Afghanistan has become the latest example of how even though the U.S. is militarily capable of destroying an established order, it is utterly unable to build a new one in its place. Following a two-decade occupation, America is withdrawing from Afghanistan. It had invaded the country under the guise of destroying the Taliban regime and allegedly building a new state order. As is seen in the example of Iraq, the only thing the U.S. is capable of building is “chaos.” Those who profit from chaos funded by taxpayer dollars of the average American citizen are the “Military Industrial-Congress-Academia-Media Complex.”
As the U.S. prepares to complete the pullout of troops by September 11, it leaves behind the Taliban, which is preparing to seize control over Kabul. In my previous article I had mentioned how Afghanistan had turned into the U.S.’s “second Vietnam.”
The U.S. had withdrawn from Vietnam in 1973, and the Northern forces who were advancing in the South captured the capital of Saigon, or Ho Chi Minh, thus uniting the country.
Now, the Taliban, which largely controls rural Afghanistan, is now preparing to take the war to urban centers. During recent days, the Taliban captured dozens of districts in the northern part of Afghanistan’s countryside. Hundreds of regime soldiers laid down their arms and took refuge in Tajikistan after the Taliban guaranteed them safe passage. According to assessments by American intelligence sources, it is very likely that the Kabul administration will collapse six months after the U.S. military has withdrawn. These assessments claim that the U.S.-backed Kabul administration is set to unravel even more rapidly than the U.S.-backed Saigon administration.
Afghanistan occupies an important geopolitical position in Eurasia. It also attracts the attention of great powers in terms of its geo-economic potential.
Furthermore, Afghanistan is a mineral-rich country. Natural gas deposits in the north are in Russia's area of interest. China, on the other hand, has its eye on uranium, gold and iron resources, as well as lithium, which is used in new generation technologies and the automotive industry. While European countries, primarily Germany, are eyeing lithium resources like a hawk. Beijing also has its sights set on copper mines resting under an ancient city layer that are worth about $100 billion.
Despite signing a 30-year agreement with the Afghan administration, China has not yet been able to extract copper due to the raging conflict and archaeological reasons.
Former U.S. President Donald Trump frequently complained about China processing the country’s copper minerals despite his own country having spent trillions of dollars in Afghanistan. These untapped Afghan mines carry grave significance in terms of the geo-economic rivalry between the U.S. and China.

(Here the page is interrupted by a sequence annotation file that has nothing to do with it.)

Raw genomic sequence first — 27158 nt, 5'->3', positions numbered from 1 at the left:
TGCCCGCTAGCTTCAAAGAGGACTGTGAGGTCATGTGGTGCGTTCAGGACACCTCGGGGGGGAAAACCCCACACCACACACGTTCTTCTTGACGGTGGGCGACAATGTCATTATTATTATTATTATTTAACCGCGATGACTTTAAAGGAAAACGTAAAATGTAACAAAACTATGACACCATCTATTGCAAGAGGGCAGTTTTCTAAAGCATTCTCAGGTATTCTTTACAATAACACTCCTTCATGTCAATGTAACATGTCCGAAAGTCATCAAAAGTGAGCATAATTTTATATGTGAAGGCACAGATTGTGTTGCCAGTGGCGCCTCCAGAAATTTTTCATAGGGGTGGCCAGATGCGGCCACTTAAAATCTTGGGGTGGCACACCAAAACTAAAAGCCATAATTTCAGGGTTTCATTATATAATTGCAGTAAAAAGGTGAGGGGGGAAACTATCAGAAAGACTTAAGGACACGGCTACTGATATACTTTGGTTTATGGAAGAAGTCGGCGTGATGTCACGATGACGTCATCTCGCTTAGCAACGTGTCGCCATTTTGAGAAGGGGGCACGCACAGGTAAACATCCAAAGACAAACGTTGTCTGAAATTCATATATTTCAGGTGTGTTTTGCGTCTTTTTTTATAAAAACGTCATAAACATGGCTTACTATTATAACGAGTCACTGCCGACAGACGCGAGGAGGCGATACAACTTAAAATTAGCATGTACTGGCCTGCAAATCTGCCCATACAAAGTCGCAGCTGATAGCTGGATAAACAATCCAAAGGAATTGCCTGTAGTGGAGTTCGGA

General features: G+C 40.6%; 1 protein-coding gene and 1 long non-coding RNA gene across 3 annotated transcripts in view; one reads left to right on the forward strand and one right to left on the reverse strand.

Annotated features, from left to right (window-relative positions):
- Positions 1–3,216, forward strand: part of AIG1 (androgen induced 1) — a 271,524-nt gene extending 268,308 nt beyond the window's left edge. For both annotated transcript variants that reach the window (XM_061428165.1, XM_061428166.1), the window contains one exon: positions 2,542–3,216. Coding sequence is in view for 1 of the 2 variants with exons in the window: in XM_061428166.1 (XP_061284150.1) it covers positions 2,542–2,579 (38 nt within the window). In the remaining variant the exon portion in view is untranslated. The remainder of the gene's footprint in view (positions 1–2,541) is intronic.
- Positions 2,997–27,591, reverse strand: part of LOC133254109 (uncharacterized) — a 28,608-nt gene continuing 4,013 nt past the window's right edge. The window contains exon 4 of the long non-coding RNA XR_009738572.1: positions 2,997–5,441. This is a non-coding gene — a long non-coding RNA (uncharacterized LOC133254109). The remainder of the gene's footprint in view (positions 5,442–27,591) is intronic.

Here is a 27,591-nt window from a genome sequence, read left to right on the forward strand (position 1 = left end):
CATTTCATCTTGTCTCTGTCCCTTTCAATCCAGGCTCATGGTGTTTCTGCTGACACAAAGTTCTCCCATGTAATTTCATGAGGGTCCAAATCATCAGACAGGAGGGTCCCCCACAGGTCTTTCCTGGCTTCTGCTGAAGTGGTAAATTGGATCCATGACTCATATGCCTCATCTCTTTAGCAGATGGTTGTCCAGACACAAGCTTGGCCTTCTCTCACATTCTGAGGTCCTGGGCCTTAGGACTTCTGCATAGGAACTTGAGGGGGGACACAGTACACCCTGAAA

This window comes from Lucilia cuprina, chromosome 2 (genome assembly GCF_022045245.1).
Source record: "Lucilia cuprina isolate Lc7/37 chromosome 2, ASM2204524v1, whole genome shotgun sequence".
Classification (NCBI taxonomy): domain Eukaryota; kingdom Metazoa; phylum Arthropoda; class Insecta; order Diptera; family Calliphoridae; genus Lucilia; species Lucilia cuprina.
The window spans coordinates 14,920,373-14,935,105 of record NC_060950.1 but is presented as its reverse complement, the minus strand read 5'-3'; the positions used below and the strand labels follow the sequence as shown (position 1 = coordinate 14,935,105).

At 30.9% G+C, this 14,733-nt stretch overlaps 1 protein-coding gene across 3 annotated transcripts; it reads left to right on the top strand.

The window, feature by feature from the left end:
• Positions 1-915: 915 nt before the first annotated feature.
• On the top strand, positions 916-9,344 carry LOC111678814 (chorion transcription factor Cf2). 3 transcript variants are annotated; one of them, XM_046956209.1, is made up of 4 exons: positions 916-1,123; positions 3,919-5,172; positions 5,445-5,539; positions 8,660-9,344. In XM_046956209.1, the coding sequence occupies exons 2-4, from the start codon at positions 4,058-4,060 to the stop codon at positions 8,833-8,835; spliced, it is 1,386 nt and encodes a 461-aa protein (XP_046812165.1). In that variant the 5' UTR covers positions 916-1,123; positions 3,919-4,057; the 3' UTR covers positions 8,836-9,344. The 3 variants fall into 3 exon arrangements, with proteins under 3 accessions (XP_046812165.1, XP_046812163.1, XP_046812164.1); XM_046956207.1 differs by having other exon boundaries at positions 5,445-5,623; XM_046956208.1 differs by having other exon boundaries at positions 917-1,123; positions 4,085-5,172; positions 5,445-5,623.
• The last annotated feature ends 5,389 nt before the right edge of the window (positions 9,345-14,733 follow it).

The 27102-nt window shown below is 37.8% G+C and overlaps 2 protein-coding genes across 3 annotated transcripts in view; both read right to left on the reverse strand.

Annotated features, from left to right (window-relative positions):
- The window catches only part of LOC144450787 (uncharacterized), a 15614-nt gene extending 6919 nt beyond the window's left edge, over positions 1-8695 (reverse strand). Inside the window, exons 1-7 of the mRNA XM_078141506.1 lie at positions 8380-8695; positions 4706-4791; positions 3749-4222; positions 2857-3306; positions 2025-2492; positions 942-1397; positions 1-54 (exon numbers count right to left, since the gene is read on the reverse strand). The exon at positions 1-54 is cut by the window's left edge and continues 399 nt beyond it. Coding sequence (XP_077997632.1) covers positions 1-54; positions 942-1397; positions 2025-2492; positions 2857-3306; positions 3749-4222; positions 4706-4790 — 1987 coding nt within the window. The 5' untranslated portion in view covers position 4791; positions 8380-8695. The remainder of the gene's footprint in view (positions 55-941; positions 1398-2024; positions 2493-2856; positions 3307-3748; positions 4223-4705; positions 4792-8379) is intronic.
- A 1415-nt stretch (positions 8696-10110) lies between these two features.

Eric Prince, the former founder of the dubious private security firm Blackwater and the brother of Trump's Education Secretary Betsy DeVos, presented an ambitious plan to the White House claiming that if the Afghan war had been "privatized," the country's mineral resources would have also come under their control. However, the Pentagon nipped that plan in the bud. Prince’s “Afghanistan plan” was branded in the media as the American version of the “British East India Company.” Who’s in whose pocket? Let me remind you that Prince is doing business with China, as well as with General Khalifa Haftar, who, with the UAE’s backing, wants to overthrow the legitimate government in Libya.
The Beijing government wants to expand its “China-Pakistan Economic Corridor,” which is one of the important legs of the “One Belt-One Road” initiative that sent shockwaves across the U.S. in terms of the geo-strategic, geo-politic and geo-economic rivalry, spreading all the way to Afghanistan. The first leg of the Afghanistan line in this 62-billion-dollar corridor is the construction of a highway connecting Kabul to Peshawar. If realized, this highway will become an important component in the "China-Pakistan Corridor."
It is no secret that the U.S. will try and prevent China’s strategic expansion, and that it will find ways to attempt to sabotage its One Belt-One Road initiative. Proxy wars, which are expected to be waged at the geographical choke points of the One Belt-One Road initiative, will be used as one of these means. It seems that the torment of the Afghans, who have been at war for 40 years, starting with the Soviet occupation in 1979, will not end anytime soon. In whatever capacity it is defined, capitalism is always waiting to pounce on the virgin lands of the world.